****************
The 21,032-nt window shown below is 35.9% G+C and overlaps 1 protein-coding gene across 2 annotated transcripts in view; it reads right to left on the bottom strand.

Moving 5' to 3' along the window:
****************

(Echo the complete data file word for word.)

The 21,032-nt window shown below is 35.9% G+C and overlaps 1 protein-coding gene across 2 annotated transcripts in view; it reads right to left on the bottom strand.

Moving 5' to 3' along the window: